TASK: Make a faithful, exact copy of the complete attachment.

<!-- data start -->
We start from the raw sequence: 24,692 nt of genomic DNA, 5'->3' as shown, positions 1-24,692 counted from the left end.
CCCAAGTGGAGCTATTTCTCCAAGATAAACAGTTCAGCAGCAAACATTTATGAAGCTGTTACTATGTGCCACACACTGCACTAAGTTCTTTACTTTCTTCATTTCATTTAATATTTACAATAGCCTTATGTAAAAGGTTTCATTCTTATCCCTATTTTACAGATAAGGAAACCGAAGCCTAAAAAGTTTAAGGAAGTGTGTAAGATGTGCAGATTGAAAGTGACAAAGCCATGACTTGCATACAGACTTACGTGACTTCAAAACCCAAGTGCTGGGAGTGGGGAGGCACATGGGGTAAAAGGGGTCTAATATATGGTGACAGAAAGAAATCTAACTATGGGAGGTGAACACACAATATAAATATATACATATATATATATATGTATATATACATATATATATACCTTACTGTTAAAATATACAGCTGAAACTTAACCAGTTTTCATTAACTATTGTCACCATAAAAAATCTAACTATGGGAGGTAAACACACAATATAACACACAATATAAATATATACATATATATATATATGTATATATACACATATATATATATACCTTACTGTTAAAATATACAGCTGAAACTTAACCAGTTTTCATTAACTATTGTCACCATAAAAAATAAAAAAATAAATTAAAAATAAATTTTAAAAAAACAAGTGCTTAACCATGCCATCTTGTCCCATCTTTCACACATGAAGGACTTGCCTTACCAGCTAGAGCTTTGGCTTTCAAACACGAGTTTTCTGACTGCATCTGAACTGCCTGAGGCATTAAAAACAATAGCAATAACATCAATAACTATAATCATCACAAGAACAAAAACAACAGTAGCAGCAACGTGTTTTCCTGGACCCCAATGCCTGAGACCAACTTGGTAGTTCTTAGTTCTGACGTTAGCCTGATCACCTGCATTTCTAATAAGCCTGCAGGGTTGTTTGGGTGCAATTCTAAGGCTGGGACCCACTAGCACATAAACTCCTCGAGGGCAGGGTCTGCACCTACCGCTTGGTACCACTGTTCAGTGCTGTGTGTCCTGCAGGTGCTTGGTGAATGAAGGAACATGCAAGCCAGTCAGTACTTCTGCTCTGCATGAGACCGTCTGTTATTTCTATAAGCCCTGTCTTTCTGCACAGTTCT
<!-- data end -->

We start from the raw sequence: 24,692 nt of genomic DNA, 5'->3' as shown, positions 1-24,692 counted from the left end.
CCCAAGTGGAGCTATTTCTCCAAGATAAACAGTTCAGCAGCAAACATTTATGAAGCTGTTACTATGTGCCACACACTGCACTAAGTTCTTTACTTTCTTCATTTCATTTAATATTTACAATAGCCTTATGTAAAAGGTTTCATTCTTATCCCTATTTTACAGATAAGGAAACCGAAGCCTAAAAAGTTTAAGGAAGTGTGTAAGATGTGCAGATTGAAAGTGACAAAGCCATGACTTGCATACAGACTTACGTGACTTCAAAACCCAAGTGCTGGGAGTGGGGAGGCACATGGGGTAAAAGGGGTCTAATATATGGTGACAGAAAGAAATCTAACTATGGGAGGTGAACACACAATATAAATATATACATATATATATATATGTATATATACATATATATATACCTTACTGTTAAAATATACAGCTGAAACTTAACCAGTTTTCATTAACTATTGTCACCATAAAAAATCTAACTATGGGAGGTAAACACACAATATAACACACAATATAAATATATACATATATATATATATGTATATATACACATATATATATATACCTTACTGTTAAAATATACAGCTGAAACTTAACCAGTTTTCATTAACTATTGTCACCATAAAAAATAAAAAAATAAATTAAAAATAAATTTTAAAAAAACAAGTGCTTAACCATGCCATCTTGTCCCATCTTTCACACATGAAGGACTTGCCTTACCAGCTAGAGCTTTGGCTTTCAAACACGAGTTTTCTGACTGCATCTGAACTGCCTGAGGCATTAAAAACAATAGCAATAACATCAATAACTATAATCATCACAAGAACAAAAACAACAGTAGCAGCAACGTGTTTTCCTGGACCCCAATGCCTGAGACCAACTTGGTAGTTCTTAGTTCTGACGTTAGCCTGATCACCTGCATTTCTAATAAGCCTGCAGGGTTGTTTGGGTGCAATTCTAAGGCTGGGACCCACTAGCACATAAACTCCTCGAGGGCAGGGTCTGCACCTACCGCTTGGTACCACTGTTCAGTGCTGTGTGTCCTGCAGGTGCTTGGTGAATGAAGGAACATGCAAGCCAGTCAGTACTTCTGCTCTGCATGAGACCGTCTGTTATTTCTATAAGCCCTGTCTTTCTGCACAGTTCT